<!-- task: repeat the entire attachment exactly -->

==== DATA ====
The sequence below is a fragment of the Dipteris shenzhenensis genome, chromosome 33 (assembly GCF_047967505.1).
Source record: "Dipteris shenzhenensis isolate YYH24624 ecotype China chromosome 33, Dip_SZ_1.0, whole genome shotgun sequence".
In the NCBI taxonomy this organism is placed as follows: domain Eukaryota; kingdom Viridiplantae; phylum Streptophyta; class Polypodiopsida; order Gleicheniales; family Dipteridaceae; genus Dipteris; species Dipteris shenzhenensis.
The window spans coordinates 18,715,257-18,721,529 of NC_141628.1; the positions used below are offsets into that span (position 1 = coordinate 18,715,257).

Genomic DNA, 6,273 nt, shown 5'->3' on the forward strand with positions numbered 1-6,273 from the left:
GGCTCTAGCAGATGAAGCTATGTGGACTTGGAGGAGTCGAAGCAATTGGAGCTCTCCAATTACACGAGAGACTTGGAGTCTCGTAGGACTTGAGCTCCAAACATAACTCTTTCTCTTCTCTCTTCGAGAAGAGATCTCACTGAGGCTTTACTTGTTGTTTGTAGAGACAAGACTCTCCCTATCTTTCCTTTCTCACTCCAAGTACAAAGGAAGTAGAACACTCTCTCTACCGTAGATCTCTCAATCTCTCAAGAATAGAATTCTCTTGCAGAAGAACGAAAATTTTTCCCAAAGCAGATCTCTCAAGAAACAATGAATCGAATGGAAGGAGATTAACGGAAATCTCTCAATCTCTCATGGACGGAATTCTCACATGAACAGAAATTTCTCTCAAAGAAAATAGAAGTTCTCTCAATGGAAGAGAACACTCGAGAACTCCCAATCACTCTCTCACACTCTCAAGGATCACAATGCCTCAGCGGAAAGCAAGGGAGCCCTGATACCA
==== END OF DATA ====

The sequence below is a fragment of the Dipteris shenzhenensis genome, chromosome 33 (assembly GCF_047967505.1).
Source record: "Dipteris shenzhenensis isolate YYH24624 ecotype China chromosome 33, Dip_SZ_1.0, whole genome shotgun sequence".
In the NCBI taxonomy this organism is placed as follows: domain Eukaryota; kingdom Viridiplantae; phylum Streptophyta; class Polypodiopsida; order Gleicheniales; family Dipteridaceae; genus Dipteris; species Dipteris shenzhenensis.
The window spans coordinates 18,715,257-18,721,529 of NC_141628.1; the positions used below are offsets into that span (position 1 = coordinate 18,715,257).

Genomic DNA, 6,273 nt, shown 5'->3' on the forward strand with positions numbered 1-6,273 from the left:
GGCTCTAGCAGATGAAGCTATGTGGACTTGGAGGAGTCGAAGCAATTGGAGCTCTCCAATTACACGAGAGACTTGGAGTCTCGTAGGACTTGAGCTCCAAACATAACTCTTTCTCTTCTCTCTTCGAGAAGAGATCTCACTGAGGCTTTACTTGTTGTTTGTAGAGACAAGACTCTCCCTATCTTTCCTTTCTCACTCCAAGTACAAAGGAAGTAGAACACTCTCTCTACCGTAGATCTCTCAATCTCTCAAGAATAGAATTCTCTTGCAGAAGAACGAAAATTTTTCCCAAAGCAGATCTCTCAAGAAACAATGAATCGAATGGAAGGAGATTAACGGAAATCTCTCAATCTCTCATGGACGGAATTCTCACATGAACAGAAATTTCTCTCAAAGAAAATAGAAGTTCTCTCAATGGAAGAGAACACTCGAGAACTCCCAATCACTCTCTCACACTCTCAAGGATCACAATGCCTCAGCGGAAAGCAAGGGAGCCCTGATACCA